Now let us turn to the second subphase of the initial phase of concrescence. In this subphase, the concrescing actual entity selects one feeling from each past actual entity and God to include within its own internal constitution.6 The feeling which is selected is said to “objectify” the past actual entity for the new concrescence (PR 236/ 361,238/364). In the case of a simple physical feeling X belonging to a new actual entity A, the feeling Y by which X objectifies the past actual entity B is called the “objective datum” of X. Whitehead describes this second subphase in the following passage:
A feeling is the appropriation of some elements in the universe to be components in the real internal constitution of its subject. The elements are the initial data; they are what the feelings feels. But they are felt under an abstraction. The process of the feeling involves negative prehensions which effect elimination. Thus the initial data are felt under a ‘perspective’ which is the objective datum of the feeling. (FR 231/ 353)
Whitehead illustrates his point well by calling the objective datum a perspective’ for feeling the initial data. For instance, suppose you are looking at Athens while standing on top of a hill. You are really seeing Athens itself, not just the eternal object of Athens-ness. But you are seeing Athens from a certain point of view; Athens is objectified for you. Likewise, the objective datum Y of a new feeling X objectifies its initial datum (the actual entity B) for a new process of concrescence (the actual entity A).
It is important to notice that the feeling X (A’s feeling) and the feeling Y (B’s feeling) are “real, individual, and particular” in the same sense in which the actual entities A and B are “real, individual, and particular” (FR 20/ 29f.; see also PR 221/ 338f.). Furthermore, a feeling cannot be abstracted from the actual entity which is its subject; it has an essential reference to the subject of which it is the feeling (PR 222/ 339, 233/ 355). Thus, the feeling X which feels the feeling Y conveys the particularity of B into the internal constitution of A; X forms a particular bond of relatedness between B and A. As Whitehead says:
A simple physical feeling [X] has the dual character of being the cause’s [B’s] feeling [Y] re-enacted for the effect as subject [A]. But this transference of feeling effects a partial identification of cause with effect, and not a mere representation of the cause. It is the cumulation of the universe and not a stage-play about it. In a simple feeling [X] there is a double particularity in reference to the actual world, the particular cause [B] and the particular effect [A]. (PR 237/ 363)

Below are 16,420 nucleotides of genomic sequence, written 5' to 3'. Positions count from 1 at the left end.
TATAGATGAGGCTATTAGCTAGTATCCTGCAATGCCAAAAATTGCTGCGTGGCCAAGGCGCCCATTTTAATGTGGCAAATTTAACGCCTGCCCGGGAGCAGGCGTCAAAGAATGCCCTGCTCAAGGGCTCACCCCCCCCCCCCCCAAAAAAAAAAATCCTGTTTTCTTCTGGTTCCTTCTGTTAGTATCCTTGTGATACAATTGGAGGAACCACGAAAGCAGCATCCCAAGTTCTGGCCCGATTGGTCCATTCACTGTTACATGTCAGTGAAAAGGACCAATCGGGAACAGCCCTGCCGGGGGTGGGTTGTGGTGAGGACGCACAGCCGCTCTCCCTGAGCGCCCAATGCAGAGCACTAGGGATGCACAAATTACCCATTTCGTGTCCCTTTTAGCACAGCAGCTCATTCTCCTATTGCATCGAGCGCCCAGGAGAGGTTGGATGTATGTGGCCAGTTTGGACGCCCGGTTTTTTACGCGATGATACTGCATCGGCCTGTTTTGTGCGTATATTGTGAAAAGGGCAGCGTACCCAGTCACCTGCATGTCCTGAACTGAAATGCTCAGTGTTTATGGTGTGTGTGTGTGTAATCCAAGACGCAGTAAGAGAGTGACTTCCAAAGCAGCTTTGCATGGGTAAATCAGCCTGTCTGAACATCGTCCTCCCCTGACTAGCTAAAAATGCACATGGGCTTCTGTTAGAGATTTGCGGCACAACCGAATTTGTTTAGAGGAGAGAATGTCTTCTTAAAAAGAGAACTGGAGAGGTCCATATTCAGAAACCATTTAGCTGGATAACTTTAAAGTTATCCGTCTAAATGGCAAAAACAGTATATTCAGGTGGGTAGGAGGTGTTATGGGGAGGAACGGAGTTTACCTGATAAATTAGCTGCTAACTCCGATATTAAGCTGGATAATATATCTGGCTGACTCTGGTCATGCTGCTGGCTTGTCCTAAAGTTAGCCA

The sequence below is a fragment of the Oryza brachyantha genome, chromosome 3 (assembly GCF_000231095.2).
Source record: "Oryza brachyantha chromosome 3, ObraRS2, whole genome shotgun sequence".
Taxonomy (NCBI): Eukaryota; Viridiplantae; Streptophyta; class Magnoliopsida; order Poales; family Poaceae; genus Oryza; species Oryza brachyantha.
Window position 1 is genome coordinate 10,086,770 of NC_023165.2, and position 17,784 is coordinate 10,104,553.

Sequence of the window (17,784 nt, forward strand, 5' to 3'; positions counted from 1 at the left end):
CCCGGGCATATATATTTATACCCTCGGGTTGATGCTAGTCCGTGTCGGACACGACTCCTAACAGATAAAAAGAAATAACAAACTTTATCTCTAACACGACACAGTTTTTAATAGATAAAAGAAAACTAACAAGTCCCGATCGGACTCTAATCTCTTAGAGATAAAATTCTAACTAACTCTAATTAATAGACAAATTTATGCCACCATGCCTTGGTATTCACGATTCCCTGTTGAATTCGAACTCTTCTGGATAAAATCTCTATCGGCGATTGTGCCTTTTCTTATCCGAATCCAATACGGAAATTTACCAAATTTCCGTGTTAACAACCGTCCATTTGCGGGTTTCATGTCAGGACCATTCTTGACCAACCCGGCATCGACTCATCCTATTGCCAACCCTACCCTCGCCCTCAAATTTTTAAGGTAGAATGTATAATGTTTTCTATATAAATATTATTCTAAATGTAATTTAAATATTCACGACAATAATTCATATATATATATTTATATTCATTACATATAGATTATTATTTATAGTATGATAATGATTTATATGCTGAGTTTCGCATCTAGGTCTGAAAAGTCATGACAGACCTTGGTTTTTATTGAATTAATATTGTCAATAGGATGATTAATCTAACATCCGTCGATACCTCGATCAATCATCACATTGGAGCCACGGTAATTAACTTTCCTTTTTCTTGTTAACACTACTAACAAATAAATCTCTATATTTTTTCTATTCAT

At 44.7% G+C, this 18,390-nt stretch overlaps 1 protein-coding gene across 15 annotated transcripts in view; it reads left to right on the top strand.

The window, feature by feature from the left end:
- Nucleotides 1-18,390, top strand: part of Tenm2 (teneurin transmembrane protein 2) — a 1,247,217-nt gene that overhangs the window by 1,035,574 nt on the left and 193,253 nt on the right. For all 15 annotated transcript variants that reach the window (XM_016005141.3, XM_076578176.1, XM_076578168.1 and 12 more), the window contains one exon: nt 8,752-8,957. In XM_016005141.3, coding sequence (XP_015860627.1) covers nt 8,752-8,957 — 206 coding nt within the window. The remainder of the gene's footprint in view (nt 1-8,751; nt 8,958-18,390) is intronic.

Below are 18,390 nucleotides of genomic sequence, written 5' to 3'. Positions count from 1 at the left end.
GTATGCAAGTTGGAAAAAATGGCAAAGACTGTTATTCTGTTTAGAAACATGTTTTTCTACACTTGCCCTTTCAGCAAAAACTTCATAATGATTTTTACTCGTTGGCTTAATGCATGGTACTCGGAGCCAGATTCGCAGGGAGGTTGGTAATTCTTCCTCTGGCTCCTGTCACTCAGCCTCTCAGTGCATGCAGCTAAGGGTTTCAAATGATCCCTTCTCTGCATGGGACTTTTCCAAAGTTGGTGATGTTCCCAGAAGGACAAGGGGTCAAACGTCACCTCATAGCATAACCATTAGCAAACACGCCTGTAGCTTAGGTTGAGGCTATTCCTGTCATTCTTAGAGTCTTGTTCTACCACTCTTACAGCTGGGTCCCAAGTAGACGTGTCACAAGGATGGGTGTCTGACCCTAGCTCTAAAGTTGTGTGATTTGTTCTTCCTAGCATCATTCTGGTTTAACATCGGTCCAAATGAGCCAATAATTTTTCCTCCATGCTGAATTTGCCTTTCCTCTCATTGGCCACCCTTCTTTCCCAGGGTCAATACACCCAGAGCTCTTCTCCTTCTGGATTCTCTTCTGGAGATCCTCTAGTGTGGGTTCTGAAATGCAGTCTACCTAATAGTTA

In the process of objectification, there is literally a “flow of feeling” (PR 237/ 363) from actual entity B (‘the cause) to actual entity A (the effect). Note that this is directly opposed to Christian’s claim that there is no “flow of feeling” from one actual entity to another (IWM 141-44).
It is important to realize that a simple physical feeling does not choose the perspective of its initial datum independently of the perspectives chosen by the other simple physical feelings which belong to the first phase of concrescence. Instead, each feeling chooses a perspective which will be compatible with the perspectives chosen by the other feelings. This follows from the first Categoreal Obligation, The Category of Subjective Unity: “The many feelings which belong to an incomplete phase in the process of an actual entity, though unintegrated by reason of the incompleteness of the phase, are compatible for integration by reason of the unity of their subject” (PR 26/ 39). What Whitehead means here is that all the feelings which make up any phase of a concrescence must be guided by the ‘subjective aim’ of the whole concrescence so that they can be harmoniously synthesized in the final satisfaction.
Here I should make a few comments about the ‘subjective aim’. The subjective aim is the new actual entity’s ideal of what it would like to become in the process of its concrescence. The new actual entity derives its subjective aim from God in the initial phase of its concrescence (PR 224f./ 343f., 244/ 373f.). It does this through a ‘hybrid physical feeling’ of God. A hybrid physical feeling is a feeling which objectifies the actual entity which forms its initial datum by means of one of this datum actual entity’s conceptual feelings. A conceptual feeling is a feeling whose datum is an eternal object. Thus, a hybrid physical feeling introduces conceptuality into the very first phase of concrescence (see PR 224/ 342).
I must also explain how negative prehensions enter into the second subphase of the initial phase of concrescence. The function of negative prehensions is to eliminate from feeling those aspects of past actual entities which are not compatible for synthesis in the new concrescence (PR 226f./ 346, 231/ 353, 238/ 364). Negative prehensions transform the ‘initial datum’ for each simple physical feeling into the ‘objective datum for that feeling. But although negative prehensions eliminate their data from inclusion in the internal constitution of the new actual entity, they contribute their subjective forms to the total “emotional complex” of the final satisfaction (PR 41f./ 66, 226f./ 346). Moreover, as the process of concrescence proceeds, the subjective forms of the prehensions which make up the concrescence are adjusted to one another in accordance with the subjective aim so that they will all be compatible for the final synthesis of satisfaction (PR 235/ 359f.; see also PR 19/ 29, 41f./ 66).